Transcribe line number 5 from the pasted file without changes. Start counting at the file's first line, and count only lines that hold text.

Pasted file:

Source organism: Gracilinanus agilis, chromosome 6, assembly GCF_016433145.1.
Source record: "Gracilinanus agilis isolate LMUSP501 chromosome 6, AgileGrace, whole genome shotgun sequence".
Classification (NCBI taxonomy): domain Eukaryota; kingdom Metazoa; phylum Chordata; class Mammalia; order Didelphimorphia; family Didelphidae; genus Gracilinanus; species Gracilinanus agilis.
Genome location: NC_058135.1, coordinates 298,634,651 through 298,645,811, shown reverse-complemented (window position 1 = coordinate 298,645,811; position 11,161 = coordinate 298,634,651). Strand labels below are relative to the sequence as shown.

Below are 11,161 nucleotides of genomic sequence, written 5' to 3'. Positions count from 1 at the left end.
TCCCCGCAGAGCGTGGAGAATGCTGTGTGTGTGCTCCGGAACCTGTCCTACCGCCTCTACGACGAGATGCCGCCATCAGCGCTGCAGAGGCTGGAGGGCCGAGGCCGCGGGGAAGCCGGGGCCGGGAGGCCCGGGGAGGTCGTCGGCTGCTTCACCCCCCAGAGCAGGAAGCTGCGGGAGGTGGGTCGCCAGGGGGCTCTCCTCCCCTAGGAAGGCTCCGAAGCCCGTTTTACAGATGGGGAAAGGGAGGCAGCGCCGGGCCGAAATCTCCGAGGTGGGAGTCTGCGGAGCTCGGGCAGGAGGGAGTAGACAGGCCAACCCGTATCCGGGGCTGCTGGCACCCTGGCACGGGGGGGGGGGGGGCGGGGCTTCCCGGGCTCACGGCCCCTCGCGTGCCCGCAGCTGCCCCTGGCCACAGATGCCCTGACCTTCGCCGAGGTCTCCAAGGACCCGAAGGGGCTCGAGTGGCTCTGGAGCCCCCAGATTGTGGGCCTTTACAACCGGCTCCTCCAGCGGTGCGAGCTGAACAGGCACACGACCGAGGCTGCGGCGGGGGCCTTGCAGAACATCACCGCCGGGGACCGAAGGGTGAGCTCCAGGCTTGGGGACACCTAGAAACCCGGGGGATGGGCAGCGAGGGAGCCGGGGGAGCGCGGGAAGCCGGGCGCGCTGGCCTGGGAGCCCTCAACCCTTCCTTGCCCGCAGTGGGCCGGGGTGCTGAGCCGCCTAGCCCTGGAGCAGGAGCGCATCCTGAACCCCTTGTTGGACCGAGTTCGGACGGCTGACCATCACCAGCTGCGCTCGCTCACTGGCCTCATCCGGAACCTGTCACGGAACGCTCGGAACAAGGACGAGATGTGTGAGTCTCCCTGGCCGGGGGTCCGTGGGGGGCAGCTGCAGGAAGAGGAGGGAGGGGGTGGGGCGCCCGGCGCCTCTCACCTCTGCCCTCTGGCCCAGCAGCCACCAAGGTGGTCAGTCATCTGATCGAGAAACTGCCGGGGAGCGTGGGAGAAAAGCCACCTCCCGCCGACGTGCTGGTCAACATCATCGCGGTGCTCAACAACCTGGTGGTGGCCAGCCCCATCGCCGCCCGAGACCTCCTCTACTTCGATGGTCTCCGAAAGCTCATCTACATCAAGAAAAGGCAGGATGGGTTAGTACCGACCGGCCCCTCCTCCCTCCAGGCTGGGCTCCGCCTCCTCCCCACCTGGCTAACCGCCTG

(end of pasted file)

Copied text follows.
Below are 11,161 nucleotides of genomic sequence, written 5' to 3'. Positions count from 1 at the left end.